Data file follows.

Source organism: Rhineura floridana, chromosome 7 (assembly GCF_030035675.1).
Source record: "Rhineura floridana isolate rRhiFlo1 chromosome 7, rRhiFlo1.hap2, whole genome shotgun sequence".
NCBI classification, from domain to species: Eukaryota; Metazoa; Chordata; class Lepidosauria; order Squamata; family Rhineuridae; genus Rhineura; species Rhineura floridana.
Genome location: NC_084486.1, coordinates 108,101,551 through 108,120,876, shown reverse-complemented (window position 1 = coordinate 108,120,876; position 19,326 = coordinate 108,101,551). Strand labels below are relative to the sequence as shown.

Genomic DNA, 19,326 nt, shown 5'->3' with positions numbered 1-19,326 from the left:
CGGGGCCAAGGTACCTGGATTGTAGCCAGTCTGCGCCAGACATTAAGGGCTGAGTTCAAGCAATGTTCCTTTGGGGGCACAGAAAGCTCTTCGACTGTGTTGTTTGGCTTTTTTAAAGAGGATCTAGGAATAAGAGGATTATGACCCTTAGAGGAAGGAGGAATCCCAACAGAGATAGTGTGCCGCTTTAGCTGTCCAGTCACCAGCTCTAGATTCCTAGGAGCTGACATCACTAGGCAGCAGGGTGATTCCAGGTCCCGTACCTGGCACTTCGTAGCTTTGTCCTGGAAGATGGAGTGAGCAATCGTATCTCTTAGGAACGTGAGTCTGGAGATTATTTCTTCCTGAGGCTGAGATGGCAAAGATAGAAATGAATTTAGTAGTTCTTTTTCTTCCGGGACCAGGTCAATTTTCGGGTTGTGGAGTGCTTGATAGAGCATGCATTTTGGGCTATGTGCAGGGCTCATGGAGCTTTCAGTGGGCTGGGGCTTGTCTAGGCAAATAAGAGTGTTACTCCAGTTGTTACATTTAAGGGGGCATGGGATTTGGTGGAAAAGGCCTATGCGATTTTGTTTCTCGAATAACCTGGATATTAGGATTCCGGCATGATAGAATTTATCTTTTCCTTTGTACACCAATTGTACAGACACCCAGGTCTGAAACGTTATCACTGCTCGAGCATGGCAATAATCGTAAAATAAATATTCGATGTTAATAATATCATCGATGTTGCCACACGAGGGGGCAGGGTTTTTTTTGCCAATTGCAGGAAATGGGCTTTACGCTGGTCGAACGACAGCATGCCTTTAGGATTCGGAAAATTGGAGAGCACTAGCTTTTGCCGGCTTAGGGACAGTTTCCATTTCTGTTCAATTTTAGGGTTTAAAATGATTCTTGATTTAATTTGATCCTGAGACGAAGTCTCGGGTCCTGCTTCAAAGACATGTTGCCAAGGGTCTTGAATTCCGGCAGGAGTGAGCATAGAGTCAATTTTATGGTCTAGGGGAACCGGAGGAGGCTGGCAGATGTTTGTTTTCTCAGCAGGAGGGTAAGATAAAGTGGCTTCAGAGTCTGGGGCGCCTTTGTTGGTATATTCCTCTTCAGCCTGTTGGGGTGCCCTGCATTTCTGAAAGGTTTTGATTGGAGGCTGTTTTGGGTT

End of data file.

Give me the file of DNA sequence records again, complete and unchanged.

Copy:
Source organism: Rhineura floridana, chromosome 7 (assembly GCF_030035675.1).
Source record: "Rhineura floridana isolate rRhiFlo1 chromosome 7, rRhiFlo1.hap2, whole genome shotgun sequence".
NCBI classification, from domain to species: Eukaryota; Metazoa; Chordata; class Lepidosauria; order Squamata; family Rhineuridae; genus Rhineura; species Rhineura floridana.
Genome location: NC_084486.1, coordinates 108,101,551 through 108,120,876, shown reverse-complemented (window position 1 = coordinate 108,120,876; position 19,326 = coordinate 108,101,551). Strand labels below are relative to the sequence as shown.

Genomic DNA, 19,326 nt, shown 5'->3' with positions numbered 1-19,326 from the left:
CGGGGCCAAGGTACCTGGATTGTAGCCAGTCTGCGCCAGACATTAAGGGCTGAGTTCAAGCAATGTTCCTTTGGGGGCACAGAAAGCTCTTCGACTGTGTTGTTTGGCTTTTTTAAAGAGGATCTAGGAATAAGAGGATTATGACCCTTAGAGGAAGGAGGAATCCCAACAGAGATAGTGTGCCGCTTTAGCTGTCCAGTCACCAGCTCTAGATTCCTAGGAGCTGACATCACTAGGCAGCAGGGTGATTCCAGGTCCCGTACCTGGCACTTCGTAGCTTTGTCCTGGAAGATGGAGTGAGCAATCGTATCTCTTAGGAACGTGAGTCTGGAGATTATTTCTTCCTGAGGCTGAGATGGCAAAGATAGAAATGAATTTAGTAGTTCTTTTTCTTCCGGGACCAGGTCAATTTTCGGGTTGTGGAGTGCTTGATAGAGCATGCATTTTGGGCTATGTGCAGGGCTCATGGAGCTTTCAGTGGGCTGGGGCTTGTCTAGGCAAATAAGAGTGTTACTCCAGTTGTTACATTTAAGGGGGCATGGGATTTGGTGGAAAAGGCCTATGCGATTTTGTTTCTCGAATAACCTGGATATTAGGATTCCGGCATGATAGAATTTATCTTTTCCTTTGTACACCAATTGTACAGACACCCAGGTCTGAAACGTTATCACTGCTCGAGCATGGCAATAATCGTAAAATAAATATTCGATGTTAATAATATCATCGATGTTGCCACACGAGGGGGCAGGGTTTTTTTTGCCAATTGCAGGAAATGGGCTTTACGCTGGTCGAACGACAGCATGCCTTTAGGATTCGGAAAATTGGAGAGCACTAGCTTTTGCCGGCTTAGGGACAGTTTCCATTTCTGTTCAATTTTAGGGTTTAAAATGATTCTTGATTTAATTTGATCCTGAGACGAAGTCTCGGGTCCTGCTTCAAAGACATGTTGCCAAGGGTCTTGAATTCCGGCAGGAGTGAGCATAGAGTCAATTTTATGGTCTAGGGGAACCGGAGGAGGCTGGCAGATGTTTGTTTTCTCAGCAGGAGGGTAAGATAAAGTGGCTTCAGAGTCTGGGGCGCCTTTGTTGGTATATTCCTCTTCAGCCTGTTGGGGTGCCCTGCATTTCTGAAAGGTTTTGATTGGAGGCTGTTTTGGGTT